Autologous dendritic cells transfected with prostate-specific antigen RNA stimulate CTL responses against metastatic prostate tumors.
Autologous dendritic cells (DCs) transfected with mRNA encoding prostate-specific antigen (PSA) are able to stimulate potent, T cell-mediated antitumor immune responses in vitro. A phase I trial was performed to evaluate this strategy for safety, feasibility, and efficacy to induce T cell responses against the self-protein PSA in patients with metastatic prostate cancer. In 13 study subjects, escalating doses of PSA mRNA-transfected DCs were administered with no evidence of dose-limiting toxicity or adverse effects, including autoimmunity. Induction of PSA-specific T cell responses was consistently detected in all patients, suggesting in vivo bioactivity of the vaccine. Vaccination was further associated with a significant decrease in the log slope PSA in six of seven subjects; three patients that could be analyzed exhibited a transient molecular clearance of circulating tumor cells. The demonstration of vaccine safety, successful in vivo induction of PSA-specific immunity, and impact on surrogate clinical endpoints provides a scientific rationale for further clinical investigation of RNA-transfected DCs in the treatment of human cancer.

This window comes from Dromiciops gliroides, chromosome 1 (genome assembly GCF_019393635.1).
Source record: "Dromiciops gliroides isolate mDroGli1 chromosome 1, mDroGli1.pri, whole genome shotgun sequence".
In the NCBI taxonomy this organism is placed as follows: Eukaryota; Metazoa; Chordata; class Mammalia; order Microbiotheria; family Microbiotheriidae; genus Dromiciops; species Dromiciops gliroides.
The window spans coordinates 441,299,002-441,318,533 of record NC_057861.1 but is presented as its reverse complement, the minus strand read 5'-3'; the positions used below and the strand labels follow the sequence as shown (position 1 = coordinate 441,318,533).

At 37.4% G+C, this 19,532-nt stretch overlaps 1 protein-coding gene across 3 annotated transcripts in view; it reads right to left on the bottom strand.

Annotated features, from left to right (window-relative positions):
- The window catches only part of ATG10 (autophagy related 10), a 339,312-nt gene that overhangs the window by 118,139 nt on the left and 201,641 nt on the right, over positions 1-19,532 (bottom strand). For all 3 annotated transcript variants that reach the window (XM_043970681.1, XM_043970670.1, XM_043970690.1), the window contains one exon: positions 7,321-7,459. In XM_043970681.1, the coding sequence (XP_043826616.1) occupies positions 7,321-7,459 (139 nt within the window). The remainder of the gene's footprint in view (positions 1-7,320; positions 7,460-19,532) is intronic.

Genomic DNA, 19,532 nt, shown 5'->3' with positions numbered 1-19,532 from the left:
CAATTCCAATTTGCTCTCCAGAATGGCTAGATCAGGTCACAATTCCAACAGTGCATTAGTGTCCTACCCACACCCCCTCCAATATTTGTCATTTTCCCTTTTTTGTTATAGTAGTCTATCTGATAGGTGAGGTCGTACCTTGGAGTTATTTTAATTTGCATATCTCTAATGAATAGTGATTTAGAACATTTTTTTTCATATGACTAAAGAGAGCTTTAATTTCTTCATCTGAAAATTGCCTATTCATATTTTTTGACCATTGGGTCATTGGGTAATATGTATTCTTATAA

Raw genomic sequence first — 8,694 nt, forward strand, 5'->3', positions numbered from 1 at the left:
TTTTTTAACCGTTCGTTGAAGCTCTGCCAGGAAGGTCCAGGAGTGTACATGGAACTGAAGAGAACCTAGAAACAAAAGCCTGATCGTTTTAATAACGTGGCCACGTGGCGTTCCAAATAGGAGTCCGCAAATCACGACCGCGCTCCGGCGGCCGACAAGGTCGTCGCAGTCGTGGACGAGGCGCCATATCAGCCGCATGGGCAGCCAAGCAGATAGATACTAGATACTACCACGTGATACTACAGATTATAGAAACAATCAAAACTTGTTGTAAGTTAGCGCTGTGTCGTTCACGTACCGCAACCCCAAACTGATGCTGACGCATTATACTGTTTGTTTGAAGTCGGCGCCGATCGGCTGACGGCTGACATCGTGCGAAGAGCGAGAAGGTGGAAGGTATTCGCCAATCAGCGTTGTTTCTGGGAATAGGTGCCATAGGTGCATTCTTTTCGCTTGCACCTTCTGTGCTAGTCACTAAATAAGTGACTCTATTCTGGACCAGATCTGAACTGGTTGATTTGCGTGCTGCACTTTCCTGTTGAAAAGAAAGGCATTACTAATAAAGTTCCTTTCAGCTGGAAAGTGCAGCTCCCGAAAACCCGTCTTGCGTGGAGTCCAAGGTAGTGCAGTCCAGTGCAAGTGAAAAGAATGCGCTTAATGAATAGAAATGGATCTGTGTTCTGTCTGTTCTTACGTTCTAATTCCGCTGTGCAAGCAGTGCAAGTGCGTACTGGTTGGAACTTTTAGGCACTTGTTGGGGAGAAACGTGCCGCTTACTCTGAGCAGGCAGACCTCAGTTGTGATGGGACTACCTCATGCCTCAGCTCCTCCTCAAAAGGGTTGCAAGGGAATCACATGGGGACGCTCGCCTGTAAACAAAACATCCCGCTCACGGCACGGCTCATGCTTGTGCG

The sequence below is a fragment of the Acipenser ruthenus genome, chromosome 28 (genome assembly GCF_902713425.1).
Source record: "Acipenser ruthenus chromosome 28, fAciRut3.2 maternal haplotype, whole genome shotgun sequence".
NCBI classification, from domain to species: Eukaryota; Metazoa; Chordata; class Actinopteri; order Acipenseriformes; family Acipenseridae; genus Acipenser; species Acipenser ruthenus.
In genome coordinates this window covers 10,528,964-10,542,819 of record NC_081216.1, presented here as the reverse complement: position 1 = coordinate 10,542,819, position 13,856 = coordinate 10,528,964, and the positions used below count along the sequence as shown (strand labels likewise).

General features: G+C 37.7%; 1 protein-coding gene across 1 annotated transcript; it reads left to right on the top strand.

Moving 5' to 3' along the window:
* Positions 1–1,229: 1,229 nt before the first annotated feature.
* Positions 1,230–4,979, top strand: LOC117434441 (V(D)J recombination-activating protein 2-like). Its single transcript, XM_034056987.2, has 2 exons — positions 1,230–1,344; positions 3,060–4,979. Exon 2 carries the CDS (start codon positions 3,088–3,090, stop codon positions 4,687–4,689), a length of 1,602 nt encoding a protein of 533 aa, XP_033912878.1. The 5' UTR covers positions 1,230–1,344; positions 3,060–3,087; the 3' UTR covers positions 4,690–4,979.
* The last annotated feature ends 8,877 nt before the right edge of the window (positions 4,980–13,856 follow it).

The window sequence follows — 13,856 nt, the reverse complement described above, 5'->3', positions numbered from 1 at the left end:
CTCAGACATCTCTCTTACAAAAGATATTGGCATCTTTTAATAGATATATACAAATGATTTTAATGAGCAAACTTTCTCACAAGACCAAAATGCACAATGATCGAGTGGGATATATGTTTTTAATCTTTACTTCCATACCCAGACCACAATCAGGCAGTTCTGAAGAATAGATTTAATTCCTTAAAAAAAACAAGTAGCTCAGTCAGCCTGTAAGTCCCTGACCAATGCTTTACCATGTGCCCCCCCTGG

Heiser, A; Coleman, D; Dannull, J; Yancey, D; Maurice, MA; Lallas, CD; Dahm, P; Niedzwiecki, D; Gilboa, E; Vieweg, J
Volume / Issue
Start / End Page
Pubmed Central ID
International Standard Serial Number (ISSN)
Digital Object Identifier (DOI)